I would like to take this opportunity to thank all of the organizations I once worked for who treated me poorly. I’m not being facetious. Thank you, for providing an environment from which I grew in resilience while practicing empathy and learning from my, as well as your, mistakes. My current and future employers will likely thank you as well, even if they don’t know who you are. Truly, I wouldn’t be who I am without you too. I’m sorry for not telling you sooner; I didn’t recognize the value of what you gave me.
I’m not much of a gardener, but I have friends who are exceptional gardeners, and it’s a lot of work. Breaking ground, tilling, sowing, watering, feeding, deweeding, and pruning are just the common activities for whatever you’re growing. Then there’s a litany of not so common activities: planning, calculating, fencing, maintaining your tools, and protection from a host of factors.
Organizational culture is similar to a garden and has many correlated activities. Interviewing, hiring, installing (of new hires), paying, training, mitigating, and correction, along with vision casting, calculating (math is math), settling disputes, seminars and industry news, and legality. Neither list is exhaustive, and yet I’m confident that for every one, there is a corresponding other.
It raises a simple question: what are you growing?
Just saying you are growing your employees is not an answer, anymore than if I said I was growing fruits and vegetables in my garden. Different staff fill different roles, and require different skill sets to grow. Unlike plants, there are far more varieties of people than there are plants in a garden, and their care is more complicated than just watering them with a paycheck.
Even if you’re the guru who comprehensively knows all the roles in your organization (good luck with that), this would mean it can’t function without you (no vacations!). For the rest of us, how are you going to grow your employees when you might not know what they need?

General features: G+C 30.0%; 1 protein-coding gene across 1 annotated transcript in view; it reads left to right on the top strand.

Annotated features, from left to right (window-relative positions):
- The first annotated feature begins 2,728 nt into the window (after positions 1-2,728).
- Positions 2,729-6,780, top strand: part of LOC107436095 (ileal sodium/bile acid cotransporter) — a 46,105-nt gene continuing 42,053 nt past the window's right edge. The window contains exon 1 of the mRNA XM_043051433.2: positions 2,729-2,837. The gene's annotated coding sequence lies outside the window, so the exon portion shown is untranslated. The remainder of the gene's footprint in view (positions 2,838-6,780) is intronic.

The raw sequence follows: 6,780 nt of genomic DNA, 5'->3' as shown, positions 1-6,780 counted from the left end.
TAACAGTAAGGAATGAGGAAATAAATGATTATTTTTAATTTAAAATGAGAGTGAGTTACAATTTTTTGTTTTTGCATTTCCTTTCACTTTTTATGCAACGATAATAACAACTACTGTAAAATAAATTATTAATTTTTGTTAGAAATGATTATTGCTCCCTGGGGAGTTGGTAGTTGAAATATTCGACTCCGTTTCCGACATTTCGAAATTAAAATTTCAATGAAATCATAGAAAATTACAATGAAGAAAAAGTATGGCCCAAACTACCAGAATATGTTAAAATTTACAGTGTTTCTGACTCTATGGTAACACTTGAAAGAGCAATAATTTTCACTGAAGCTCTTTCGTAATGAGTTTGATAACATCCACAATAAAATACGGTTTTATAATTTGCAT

The beautiful thing about plants and people is you don’t need to grow them; you just need to put them in the right environment and watch them grow. It’s up to leadership to provide the environment. People, like plants, need the same care and attention, perhaps more so.
Just as a neglected garden is easy to identify, organizations also reflect the level of care and effort leadership places in their staff. Are you addressing the needs of your employees? Do you truly know what those needs are? Have you conducted a needs assessment, comprehensive enough to capture their challenges? If so, when and how often?
Are you humble enough to accept what your employees tell you, no matter how much it may sting? Do you have the will and courage to act on what they tell you? Do you have awareness of what you don’t know? Can you incorporate others on your team who may have the answers you don’t, regardless of their position in the organization? Are you bold enough to ask them for their solutions and humble enough to accept their ideas?
These are the kinds of questions and answers servant-leaders engage in everyday. When your focus is people first, it comes as easy as grandma puttering around in her garden.
Is your garden neglected? Just like something will still take root in a neglected garden, some employees will still grow in a neglected organization among the weeds, and this is also natural. Although neglected gardens sap the spirit of many people, some overcome, not in spite of the stress, but because of it. Suffering either forms character or kills it, and good servant-leaders have earned what they have. When they have given all they can, and earned all they were meant to earn, they’ll be offered a better garden and they’ll leave you with the weeds. It happens, no matter the culture.
Which leads to a parting question. Whose garden are you growing?